Research shows there are almost 20,000 fewer full-time undergraduate courses available than in 2006. The number of degree courses on offer at British universities has been slashed by more than a quarter in the past six years, new research suggests. It reveals that there are almost 20,000 fewer full-time undergraduate courses available now than there were in 2006.
The report's authors analysed official course data, and a sample of single-subject degree courses to investigate whether there had been any noticeable change in what was on offer. It found a sharp reduction in the total number of full-time undergraduate degree courses in Britain: a fall of 27% between 2006 and 2012. In total, there are 51,116 degree courses available this year, compared with 70,052 in 2006. Within the UK, England has seen a 31% fall in courses, while Northern Ireland has seen a drop of 24%, Wales 11% and Scotland 3%.
In England, six out of nine regions have seen a cut of a quarter or more. Among those with the largest reductions are the south-west, with a drop of 47%; the east, which was down 41%; and the north-west, which had a cut of 40%. At the other end of the scale, only 1% of courses have been cut in the East Midlands. The report found that among the single-subject courses examined in the UK, there has been a fall of 14.6% in science, technology, engineering and maths (Stem subjects), while social science courses have dropped by 12.8%, and arts and humanities are down by 14%.
Sally Hunt, UCU general secretary, said: "While successive governments have been dreaming up new ways to increase the cost of going to university, the range of subjects available to students has fallen massively. The UK's global academic reputation is built on the broad range of subjects available and on the freedom of academics to push at the boundaries and create new areas of study.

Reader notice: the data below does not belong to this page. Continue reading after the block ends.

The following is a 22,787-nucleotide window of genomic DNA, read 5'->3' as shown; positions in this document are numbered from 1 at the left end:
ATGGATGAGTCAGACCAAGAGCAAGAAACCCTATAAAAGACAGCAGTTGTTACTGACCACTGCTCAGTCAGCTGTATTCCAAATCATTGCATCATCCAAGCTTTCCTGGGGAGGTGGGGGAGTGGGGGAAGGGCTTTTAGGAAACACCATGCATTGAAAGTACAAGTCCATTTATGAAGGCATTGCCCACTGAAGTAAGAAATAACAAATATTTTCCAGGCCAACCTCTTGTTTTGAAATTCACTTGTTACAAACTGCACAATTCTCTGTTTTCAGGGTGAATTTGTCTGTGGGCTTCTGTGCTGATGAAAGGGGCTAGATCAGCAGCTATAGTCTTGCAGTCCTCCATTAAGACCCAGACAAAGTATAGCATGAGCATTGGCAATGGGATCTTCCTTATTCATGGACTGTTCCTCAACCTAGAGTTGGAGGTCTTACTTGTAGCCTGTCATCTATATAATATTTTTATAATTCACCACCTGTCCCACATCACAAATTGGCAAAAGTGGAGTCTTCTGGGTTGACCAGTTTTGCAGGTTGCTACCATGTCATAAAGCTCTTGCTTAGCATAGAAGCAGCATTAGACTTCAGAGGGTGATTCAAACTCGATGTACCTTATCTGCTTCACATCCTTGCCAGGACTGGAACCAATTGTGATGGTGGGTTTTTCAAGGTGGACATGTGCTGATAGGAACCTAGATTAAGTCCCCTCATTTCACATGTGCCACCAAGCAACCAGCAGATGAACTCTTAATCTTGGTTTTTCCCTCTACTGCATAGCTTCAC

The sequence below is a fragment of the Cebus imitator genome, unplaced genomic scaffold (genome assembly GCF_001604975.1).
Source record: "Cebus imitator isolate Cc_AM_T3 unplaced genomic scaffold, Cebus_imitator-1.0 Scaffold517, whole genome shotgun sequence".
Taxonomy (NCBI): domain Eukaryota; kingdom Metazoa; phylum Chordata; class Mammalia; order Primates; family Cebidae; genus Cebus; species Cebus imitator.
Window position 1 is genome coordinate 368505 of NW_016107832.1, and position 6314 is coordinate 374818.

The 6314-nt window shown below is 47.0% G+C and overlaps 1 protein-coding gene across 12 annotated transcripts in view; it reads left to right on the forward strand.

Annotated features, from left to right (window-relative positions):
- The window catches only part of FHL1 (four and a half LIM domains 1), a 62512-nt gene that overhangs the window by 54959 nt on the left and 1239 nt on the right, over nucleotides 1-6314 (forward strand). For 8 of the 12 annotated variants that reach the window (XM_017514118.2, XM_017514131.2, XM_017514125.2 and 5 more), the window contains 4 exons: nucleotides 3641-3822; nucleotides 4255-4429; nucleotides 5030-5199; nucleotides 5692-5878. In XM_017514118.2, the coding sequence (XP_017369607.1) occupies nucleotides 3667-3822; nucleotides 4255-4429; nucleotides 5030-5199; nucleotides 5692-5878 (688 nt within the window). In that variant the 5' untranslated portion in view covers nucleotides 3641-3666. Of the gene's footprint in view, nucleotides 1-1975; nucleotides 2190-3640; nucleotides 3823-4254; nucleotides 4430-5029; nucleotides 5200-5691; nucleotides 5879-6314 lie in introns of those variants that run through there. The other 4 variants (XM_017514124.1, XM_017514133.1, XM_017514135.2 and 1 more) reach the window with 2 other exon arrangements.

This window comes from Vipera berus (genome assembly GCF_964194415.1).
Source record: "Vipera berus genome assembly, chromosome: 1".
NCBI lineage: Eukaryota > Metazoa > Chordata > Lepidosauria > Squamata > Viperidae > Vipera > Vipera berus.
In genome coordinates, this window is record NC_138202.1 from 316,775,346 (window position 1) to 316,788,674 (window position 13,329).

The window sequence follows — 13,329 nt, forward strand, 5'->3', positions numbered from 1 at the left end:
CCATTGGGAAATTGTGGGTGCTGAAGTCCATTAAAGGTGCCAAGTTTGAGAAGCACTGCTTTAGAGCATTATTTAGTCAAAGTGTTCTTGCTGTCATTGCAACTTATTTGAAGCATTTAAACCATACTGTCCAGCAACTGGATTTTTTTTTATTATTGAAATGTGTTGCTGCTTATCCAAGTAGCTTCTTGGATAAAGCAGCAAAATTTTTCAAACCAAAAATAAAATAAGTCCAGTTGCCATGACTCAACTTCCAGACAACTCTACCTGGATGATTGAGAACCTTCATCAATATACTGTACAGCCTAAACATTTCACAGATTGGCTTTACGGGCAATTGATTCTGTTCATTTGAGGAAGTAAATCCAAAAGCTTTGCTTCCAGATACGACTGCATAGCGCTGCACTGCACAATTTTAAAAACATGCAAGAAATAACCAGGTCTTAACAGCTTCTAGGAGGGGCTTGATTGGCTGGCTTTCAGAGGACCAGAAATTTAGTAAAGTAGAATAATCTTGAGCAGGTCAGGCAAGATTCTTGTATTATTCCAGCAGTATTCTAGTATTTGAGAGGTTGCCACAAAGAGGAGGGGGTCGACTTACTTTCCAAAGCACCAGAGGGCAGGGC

"This report shows that, while government rhetoric is all about students as consumers, the curriculum has actually narrowed significantly."
She added: "Although students in England are expected to pay up to £9,000 a year to study, there is much less choice for them.
"hifting the burden of funding from the state to the student means nervous universities will look to axe even more courses that they worry won't make a profit. However, we simply cannot have areas of the country where local students do not have access to the courses they want to study."
According to official figures published by the university admissions services Ucas, the numbers of applications to university had been rising up until this year. As of January, 462,507 UK students had applied for courses beginning in the autumn, compared with 506,388 at this point last year – a drop of 8.7%.